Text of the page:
Adidas has released a new campaign for its latest sports bra line which has led to a mixed response from the public. Instead of showcasing sports bras made for different body types, the campaign took on a surprise factor featuring a bold photo grid of 25 pairs of breasts along with a couple of images of women’s backs after wearing sports bras. The campaign with the tagline #SupportisEverything, unfortunately, has received mixed reactions from the public.
According to adidas, the campaign aims to support women’s breasts in all shapes and sizes "Which is why its new sports bra range contains 43 styles, so everyone can find the right fit for them."
The ad pinned to the top its Twitter page saw both men and women commenting on the post. Comments ranged from consumers stating that they would have preferred to see the bras rather than the breasts, to accusations of the brand of using sex to sell their products deeming the move “inappropriate”, and of course support for its bold stance on women’s breasts. Since its release of the ad on Twitter on 9 February, the tweet has garnered more than 4,000 retweets at the time of writing.
Meanwhile, on Instagram, the responses have been far more positive as compared to its Twitter post. "Amazing on normalising the female body all the way and providing the support that the woman's body actually asks for," said a user.
MARKETING-INTERACTIVE understands that the ad campaign was done in collaboration with Omnicom Group's TBWA, and has reached out to both adidas and TBWA for a statement and additional information behind the ad campaign.
In a statement to MARKETING-INTERACTIVE, Pat Law, founder of creative social media agency Goodstuph said, in today’s time and age, it’s about time brands remove the gloss of unrealistic beauty. Law applauded the move by adidas saying, “I love the work done by adidas. First, there is a ‘if you know you know’ imagery which triggers off emotions for just about any woman who wears sports bras. It’s so simple, and yet so powerful,” said Law, adding:
The brand shows a family of very real, very non-Pornhub-like boobs, which itself reflects on the brand’s values. Bravo.
Similarly, Joan Lim, creative director of WILD called the work a "brilliant, informational piece of work on many fronts". She added that women do not necessarily know what other women's boobs look like. "In fact, most advertisements out there tend to make female consumers second guess their own boobs all the time," said Lim, adding:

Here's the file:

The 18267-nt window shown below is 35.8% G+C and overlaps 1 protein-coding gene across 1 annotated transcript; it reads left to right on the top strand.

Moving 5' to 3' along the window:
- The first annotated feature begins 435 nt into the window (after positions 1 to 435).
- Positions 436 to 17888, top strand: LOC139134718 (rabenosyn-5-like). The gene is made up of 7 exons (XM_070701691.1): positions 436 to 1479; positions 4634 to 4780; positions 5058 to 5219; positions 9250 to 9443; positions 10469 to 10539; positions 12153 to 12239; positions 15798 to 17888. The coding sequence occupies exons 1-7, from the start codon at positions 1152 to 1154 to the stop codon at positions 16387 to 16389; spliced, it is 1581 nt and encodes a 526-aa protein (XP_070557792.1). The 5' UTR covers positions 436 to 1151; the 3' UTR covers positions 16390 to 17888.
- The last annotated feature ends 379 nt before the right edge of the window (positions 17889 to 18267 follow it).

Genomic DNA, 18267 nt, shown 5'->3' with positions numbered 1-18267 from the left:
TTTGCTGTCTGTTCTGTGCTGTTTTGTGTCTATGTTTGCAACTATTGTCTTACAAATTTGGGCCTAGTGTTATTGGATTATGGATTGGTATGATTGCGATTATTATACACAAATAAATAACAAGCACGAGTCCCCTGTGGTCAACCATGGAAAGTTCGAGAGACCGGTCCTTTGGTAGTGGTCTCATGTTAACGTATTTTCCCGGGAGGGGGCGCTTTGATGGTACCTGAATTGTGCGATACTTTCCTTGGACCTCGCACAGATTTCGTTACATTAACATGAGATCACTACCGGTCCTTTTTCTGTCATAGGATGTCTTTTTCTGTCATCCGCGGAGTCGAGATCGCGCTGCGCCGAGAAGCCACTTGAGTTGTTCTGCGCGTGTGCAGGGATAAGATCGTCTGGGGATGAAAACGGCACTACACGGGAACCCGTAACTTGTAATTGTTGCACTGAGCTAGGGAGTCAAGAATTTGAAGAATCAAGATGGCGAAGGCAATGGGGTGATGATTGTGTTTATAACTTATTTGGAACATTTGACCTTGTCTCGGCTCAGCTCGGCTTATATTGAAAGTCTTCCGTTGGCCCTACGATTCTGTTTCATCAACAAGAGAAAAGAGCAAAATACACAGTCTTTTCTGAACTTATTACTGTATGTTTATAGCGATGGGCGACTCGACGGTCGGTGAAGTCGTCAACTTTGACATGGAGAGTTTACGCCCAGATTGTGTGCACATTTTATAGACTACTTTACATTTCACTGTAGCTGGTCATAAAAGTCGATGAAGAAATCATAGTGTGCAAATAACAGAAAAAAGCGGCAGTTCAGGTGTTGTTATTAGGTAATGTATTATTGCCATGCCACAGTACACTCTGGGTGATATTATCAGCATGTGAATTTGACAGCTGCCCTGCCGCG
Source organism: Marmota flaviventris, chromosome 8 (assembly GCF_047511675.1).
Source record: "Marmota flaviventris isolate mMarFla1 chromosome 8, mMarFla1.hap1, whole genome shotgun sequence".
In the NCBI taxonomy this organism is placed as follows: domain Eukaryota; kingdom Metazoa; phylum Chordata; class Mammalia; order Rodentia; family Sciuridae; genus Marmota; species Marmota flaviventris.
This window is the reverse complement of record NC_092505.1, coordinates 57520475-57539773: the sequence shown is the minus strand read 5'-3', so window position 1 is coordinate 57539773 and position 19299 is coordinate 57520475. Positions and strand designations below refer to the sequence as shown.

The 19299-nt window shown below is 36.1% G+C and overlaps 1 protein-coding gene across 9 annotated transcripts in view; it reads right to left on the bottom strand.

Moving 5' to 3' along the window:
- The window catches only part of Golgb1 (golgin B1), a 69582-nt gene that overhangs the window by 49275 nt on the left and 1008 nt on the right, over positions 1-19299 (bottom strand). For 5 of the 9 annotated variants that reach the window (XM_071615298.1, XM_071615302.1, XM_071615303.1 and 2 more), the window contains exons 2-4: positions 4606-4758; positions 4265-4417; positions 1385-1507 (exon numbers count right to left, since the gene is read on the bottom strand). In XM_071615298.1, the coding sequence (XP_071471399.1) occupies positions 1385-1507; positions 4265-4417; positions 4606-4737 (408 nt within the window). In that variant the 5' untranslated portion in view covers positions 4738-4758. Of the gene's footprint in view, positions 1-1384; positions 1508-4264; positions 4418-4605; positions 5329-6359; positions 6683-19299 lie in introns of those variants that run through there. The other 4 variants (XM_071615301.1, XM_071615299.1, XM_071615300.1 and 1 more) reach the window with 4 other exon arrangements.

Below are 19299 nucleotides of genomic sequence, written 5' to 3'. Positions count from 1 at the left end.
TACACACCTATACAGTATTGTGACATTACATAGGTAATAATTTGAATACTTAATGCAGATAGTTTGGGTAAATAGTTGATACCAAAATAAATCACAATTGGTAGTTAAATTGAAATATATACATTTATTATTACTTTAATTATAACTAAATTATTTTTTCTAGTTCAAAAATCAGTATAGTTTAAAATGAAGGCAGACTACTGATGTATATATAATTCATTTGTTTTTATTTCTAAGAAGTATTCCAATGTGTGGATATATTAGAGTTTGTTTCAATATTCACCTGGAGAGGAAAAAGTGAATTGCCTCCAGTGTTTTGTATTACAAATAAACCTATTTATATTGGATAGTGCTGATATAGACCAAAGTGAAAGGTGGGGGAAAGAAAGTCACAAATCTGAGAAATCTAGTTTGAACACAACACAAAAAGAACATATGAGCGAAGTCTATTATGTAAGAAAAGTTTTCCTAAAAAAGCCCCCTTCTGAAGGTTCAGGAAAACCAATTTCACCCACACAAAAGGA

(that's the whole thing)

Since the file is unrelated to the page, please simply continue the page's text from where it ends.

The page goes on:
This ad normalises our uniqueness, and I find it appeasing and honest.
Meanwhile, Valerie Madon, chief creative officer at VMLY&R shed light on the negative reaction that many consumers are sharing. Madon explained that simply showing what breasts look like doesn't feel like they understand what bothers women about needing the right support.
“Why many might feel that adidas is sensationalising the matter is because of the lack of depth in portraying the understanding of how women feel, but instead the communication seems to now stop short at just creating shock value,” she said. Madon added that if a brand needs to show how they are experts, she’d want to see the understanding behind the campaign.
“I’d want to know how different breast needs different support because of strain on back, strain on the skin, how the shape of breast matters and how wearing the wrong or right types of bra matters,” said Madon. "If there's substance, then people won't be focusing on just the shock value of breasts but actually realise the complexity of the body form." She added:
We are not here to say 'don't use naked bodies'. We are saying 'use naked bodies with sophistication'.
Advertising veteran Cindy Gallop also congratulated the brand on its campaign, adding, “ What I’d want to know now is, will Facebook and Instagram allow you to run this, when we #sextech and #femtech female founders are banned from any kind of open, healthy, educational advertising or content, let alone pics of nipples?”
Meanwhile, closer to home, the use of female body parts also triggered a fierce conversation in Malaysia when feminine hygiene brand Libresse had to withdraw an ad campaign where the brand reimagined the Nyonya kebaya chrysanthemum and peony designs with the vulva as the heart of the floral embroidery. Aiming to normalise V-Zone taboos, the brand wanted to spread a message to women that they should be proud and confident in their own skin regardless of the shape, size, or cultural diversity.
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